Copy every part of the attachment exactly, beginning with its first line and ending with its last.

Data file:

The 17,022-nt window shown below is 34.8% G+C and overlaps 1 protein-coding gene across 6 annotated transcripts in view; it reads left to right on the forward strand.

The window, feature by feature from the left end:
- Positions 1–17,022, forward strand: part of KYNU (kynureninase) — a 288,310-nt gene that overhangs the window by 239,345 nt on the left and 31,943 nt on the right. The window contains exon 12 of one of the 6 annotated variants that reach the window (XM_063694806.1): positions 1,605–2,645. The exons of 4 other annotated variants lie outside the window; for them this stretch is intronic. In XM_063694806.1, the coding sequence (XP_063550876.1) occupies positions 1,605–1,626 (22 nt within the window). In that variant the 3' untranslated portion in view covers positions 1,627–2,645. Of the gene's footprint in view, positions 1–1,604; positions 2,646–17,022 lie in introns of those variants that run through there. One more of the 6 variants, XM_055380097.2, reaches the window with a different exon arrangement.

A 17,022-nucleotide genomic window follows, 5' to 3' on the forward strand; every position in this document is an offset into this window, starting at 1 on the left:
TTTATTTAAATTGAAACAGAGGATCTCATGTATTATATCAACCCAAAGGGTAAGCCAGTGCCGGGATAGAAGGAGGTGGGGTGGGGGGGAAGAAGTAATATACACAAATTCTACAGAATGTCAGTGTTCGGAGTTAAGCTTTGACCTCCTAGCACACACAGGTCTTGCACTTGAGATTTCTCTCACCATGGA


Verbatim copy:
The 17,022-nt window shown below is 34.8% G+C and overlaps 1 protein-coding gene across 6 annotated transcripts in view; it reads left to right on the forward strand.

The window, feature by feature from the left end:
- Positions 1–17,022, forward strand: part of KYNU (kynureninase) — a 288,310-nt gene that overhangs the window by 239,345 nt on the left and 31,943 nt on the right. The window contains exon 12 of one of the 6 annotated variants that reach the window (XM_063694806.1): positions 1,605–2,645. The exons of 4 other annotated variants lie outside the window; for them this stretch is intronic. In XM_063694806.1, the coding sequence (XP_063550876.1) occupies positions 1,605–1,626 (22 nt within the window). In that variant the 3' untranslated portion in view covers positions 1,627–2,645. Of the gene's footprint in view, positions 1–1,604; positions 2,646–17,022 lie in introns of those variants that run through there. One more of the 6 variants, XM_055380097.2, reaches the window with a different exon arrangement.

A 17,022-nucleotide genomic window follows, 5' to 3' on the forward strand; every position in this document is an offset into this window, starting at 1 on the left:
TTTATTTAAATTGAAACAGAGGATCTCATGTATTATATCAACCCAAAGGGTAAGCCAGTGCCGGGATAGAAGGAGGTGGGGTGGGGGGGAAGAAGTAATATACACAAATTCTACAGAATGTCAGTGTTCGGAGTTAAGCTTTGACCTCCTAGCACACACAGGTCTTGCACTTGAGATTTCTCTCACCATGGA